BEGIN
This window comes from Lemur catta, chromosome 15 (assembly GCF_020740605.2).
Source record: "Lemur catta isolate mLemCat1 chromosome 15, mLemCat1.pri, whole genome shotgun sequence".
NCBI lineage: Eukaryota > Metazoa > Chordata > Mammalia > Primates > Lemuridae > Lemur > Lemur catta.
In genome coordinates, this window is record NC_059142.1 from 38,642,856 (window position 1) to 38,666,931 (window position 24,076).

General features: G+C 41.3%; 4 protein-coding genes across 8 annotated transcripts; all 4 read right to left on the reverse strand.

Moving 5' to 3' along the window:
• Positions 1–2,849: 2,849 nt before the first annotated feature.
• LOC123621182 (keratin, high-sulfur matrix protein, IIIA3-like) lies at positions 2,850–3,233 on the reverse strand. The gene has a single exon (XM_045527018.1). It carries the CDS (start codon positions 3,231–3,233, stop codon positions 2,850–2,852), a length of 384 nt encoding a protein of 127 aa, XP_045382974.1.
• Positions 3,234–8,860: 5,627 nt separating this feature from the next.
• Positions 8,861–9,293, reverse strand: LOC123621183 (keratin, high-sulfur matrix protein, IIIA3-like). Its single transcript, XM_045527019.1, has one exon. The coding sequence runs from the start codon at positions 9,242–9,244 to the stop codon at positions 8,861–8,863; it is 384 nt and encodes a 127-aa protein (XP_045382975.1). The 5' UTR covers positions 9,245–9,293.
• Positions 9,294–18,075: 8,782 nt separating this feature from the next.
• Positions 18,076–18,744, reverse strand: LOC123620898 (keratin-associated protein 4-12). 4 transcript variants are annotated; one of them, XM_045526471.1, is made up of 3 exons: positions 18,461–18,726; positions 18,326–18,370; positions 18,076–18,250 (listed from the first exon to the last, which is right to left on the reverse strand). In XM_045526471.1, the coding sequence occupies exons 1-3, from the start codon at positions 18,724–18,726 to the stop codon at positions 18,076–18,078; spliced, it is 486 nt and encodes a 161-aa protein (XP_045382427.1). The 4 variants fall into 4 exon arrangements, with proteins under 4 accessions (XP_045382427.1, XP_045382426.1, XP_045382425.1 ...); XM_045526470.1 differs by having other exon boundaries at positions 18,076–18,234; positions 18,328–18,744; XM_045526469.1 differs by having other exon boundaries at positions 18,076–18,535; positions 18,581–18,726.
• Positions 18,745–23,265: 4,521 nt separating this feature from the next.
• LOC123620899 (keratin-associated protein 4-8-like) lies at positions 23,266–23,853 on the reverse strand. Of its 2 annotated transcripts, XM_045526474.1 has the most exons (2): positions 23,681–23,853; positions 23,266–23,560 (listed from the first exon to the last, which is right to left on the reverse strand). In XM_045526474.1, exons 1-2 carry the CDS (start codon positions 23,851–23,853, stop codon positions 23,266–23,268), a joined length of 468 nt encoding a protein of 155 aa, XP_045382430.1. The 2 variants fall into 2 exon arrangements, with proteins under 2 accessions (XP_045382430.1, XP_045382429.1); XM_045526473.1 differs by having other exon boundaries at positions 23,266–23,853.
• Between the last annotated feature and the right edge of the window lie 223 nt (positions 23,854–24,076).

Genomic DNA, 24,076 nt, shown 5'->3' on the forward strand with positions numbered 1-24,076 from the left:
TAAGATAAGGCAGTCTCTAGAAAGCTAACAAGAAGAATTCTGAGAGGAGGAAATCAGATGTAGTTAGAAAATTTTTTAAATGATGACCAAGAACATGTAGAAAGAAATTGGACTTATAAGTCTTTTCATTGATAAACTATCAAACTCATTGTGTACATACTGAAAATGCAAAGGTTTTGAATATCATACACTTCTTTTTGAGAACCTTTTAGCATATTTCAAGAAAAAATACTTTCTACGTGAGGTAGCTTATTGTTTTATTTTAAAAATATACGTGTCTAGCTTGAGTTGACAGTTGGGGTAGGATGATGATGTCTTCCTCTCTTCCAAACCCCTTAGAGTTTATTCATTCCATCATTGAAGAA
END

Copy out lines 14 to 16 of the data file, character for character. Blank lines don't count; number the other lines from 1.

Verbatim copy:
• LOC123620899 (keratin-associated protein 4-8-like) lies at positions 23,266–23,853 on the reverse strand. Of its 2 annotated transcripts, XM_045526474.1 has the most exons (2): positions 23,681–23,853; positions 23,266–23,560 (listed from the first exon to the last, which is right to left on the reverse strand). In XM_045526474.1, exons 1-2 carry the CDS (start codon positions 23,851–23,853, stop codon positions 23,266–23,268), a joined length of 468 nt encoding a protein of 155 aa, XP_045382430.1. The 2 variants fall into 2 exon arrangements, with proteins under 2 accessions (XP_045382430.1, XP_045382429.1); XM_045526473.1 differs by having other exon boundaries at positions 23,266–23,853.
• Between the last annotated feature and the right edge of the window lie 223 nt (positions 23,854–24,076).

Genomic DNA, 24,076 nt, shown 5'->3' on the forward strand with positions numbered 1-24,076 from the left: